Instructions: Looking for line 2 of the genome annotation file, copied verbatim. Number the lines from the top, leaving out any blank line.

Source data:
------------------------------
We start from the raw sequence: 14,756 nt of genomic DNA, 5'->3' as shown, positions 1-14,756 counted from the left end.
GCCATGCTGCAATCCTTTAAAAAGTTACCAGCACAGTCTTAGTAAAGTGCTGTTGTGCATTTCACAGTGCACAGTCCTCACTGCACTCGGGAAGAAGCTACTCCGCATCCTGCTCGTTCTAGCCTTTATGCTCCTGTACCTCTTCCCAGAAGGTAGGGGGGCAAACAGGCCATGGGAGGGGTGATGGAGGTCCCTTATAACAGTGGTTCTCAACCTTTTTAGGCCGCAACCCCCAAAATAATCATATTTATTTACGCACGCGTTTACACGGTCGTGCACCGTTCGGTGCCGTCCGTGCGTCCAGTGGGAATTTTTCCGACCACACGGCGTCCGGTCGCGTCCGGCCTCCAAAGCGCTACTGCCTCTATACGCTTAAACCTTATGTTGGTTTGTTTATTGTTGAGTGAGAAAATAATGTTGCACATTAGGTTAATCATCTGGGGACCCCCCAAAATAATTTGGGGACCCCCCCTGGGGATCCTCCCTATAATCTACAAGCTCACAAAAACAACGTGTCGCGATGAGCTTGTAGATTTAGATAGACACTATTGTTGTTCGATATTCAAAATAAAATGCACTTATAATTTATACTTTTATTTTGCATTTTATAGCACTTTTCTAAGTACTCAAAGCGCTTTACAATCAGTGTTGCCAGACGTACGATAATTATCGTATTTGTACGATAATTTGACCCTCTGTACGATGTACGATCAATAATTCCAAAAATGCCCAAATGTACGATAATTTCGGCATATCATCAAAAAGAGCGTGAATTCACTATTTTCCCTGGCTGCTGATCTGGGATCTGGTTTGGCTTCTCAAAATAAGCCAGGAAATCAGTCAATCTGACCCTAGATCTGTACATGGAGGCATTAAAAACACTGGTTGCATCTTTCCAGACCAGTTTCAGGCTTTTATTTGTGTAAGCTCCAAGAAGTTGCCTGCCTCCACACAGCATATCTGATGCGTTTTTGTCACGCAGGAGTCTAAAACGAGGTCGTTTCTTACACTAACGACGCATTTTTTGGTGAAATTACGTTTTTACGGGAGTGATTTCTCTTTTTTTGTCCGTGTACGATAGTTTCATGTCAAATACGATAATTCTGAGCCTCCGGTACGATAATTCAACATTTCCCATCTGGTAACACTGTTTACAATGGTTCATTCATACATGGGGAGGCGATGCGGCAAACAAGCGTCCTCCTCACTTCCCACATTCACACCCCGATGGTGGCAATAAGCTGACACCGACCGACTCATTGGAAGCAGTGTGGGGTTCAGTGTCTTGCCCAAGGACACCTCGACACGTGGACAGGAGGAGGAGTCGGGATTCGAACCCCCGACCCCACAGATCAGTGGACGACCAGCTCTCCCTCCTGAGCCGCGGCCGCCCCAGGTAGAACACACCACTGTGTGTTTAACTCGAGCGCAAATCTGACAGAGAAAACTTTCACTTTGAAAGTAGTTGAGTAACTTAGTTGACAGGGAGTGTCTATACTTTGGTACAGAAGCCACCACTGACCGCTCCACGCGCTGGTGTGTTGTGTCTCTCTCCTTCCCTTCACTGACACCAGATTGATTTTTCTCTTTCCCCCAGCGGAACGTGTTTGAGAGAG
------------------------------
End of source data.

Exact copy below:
GCCATGCTGCAATCCTTTAAAAAGTTACCAGCACAGTCTTAGTAAAGTGCTGTTGTGCATTTCACAGTGCACAGTCCTCACTGCACTCGGGAAGAAGCTACTCCGCATCCTGCTCGTTCTAGCCTTTATGCTCCTGTACCTCTTCCCAGAAGGTAGGGGGGCAAACAGGCCATGGGAGGGGTGATGGAGGTCCCTTATAACAGTGGTTCTCAACCTTTTTAGGCCGCAACCCCCAAAATAATCATATTTATTTACGCACGCGTTTACACGGTCGTGCACCGTTCGGTGCCGTCCGTGCGTCCAGTGGGAATTTTTCCGACCACACGGCGTCCGGTCGCGTCCGGCCTCCAAAGCGCTACTGCCTCTATACGCTTAAACCTTATGTTGGTTTGTTTATTGTTGAGTGAGAAAATAATGTTGCACATTAGGTTAATCATCTGGGGACCCCCCAAAATAATTTGGGGACCCCCCCTGGGGATCCTCCCTATAATCTACAAGCTCACAAAAACAACGTGTCGCGATGAGCTTGTAGATTTAGATAGACACTATTGTTGTTCGATATTCAAAATAAAATGCACTTATAATTTATACTTTTATTTTGCATTTTATAGCACTTTTCTAAGTACTCAAAGCGCTTTACAATCAGTGTTGCCAGACGTACGATAATTATCGTATTTGTACGATAATTTGACCCTCTGTACGATGTACGATCAATAATTCCAAAAATGCCCAAATGTACGATAATTTCGGCATATCATCAAAAAGAGCGTGAATTCACTATTTTCCCTGGCTGCTGATCTGGGATCTGGTTTGGCTTCTCAAAATAAGCCAGGAAATCAGTCAATCTGACCCTAGATCTGTACATGGAGGCATTAAAAACACTGGTTGCATCTTTCCAGACCAGTTTCAGGCTTTTATTTGTGTAAGCTCCAAGAAGTTGCCTGCCTCCACACAGCATATCTGATGCGTTTTTGTCACGCAGGAGTCTAAAACGAGGTCGTTTCTTACACTAACGACGCATTTTTTGGTGAAATTACGTTTTTACGGGAGTGATTTCTCTTTTTTTGTCCGTGTACGATAGTTTCATGTCAAATACGATAATTCTGAGCCTCCGGTACGATAATTCAACATTTCCCATCTGGTAACACTGTTTACAATGGTTCATTCATACATGGGGAGGCGATGCGGCAAACAAGCGTCCTCCTCACTTCCCACATTCACACCCCGATGGTGGCAATAAGCTGACACCGACCGACTCATTGGAAGCAGTGTGGGGTTCAGTGTCTTGCCCAAGGACACCTCGACACGTGGACAGGAGGAGGAGTCGGGATTCGAACCCCCGACCCCACAGATCAGTGGACGACCAGCTCTCCCTCCTGAGCCGCGGCCGCCCCAGGTAGAACACACCACTGTGTGTTTAACTCGAGCGCAAATCTGACAGAGAAAACTTTCACTTTGAAAGTAGTTGAGTAACTTAGTTGACAGGGAGTGTCTATACTTTGGTACAGAAGCCACCACTGACCGCTCCACGCGCTGGTGTGTTGTGTCTCTCTCCTTCCCTTCACTGACACCAGATTGATTTTTCTCTTTCCCCCAGCGGAACGTGTTTGAGAGAG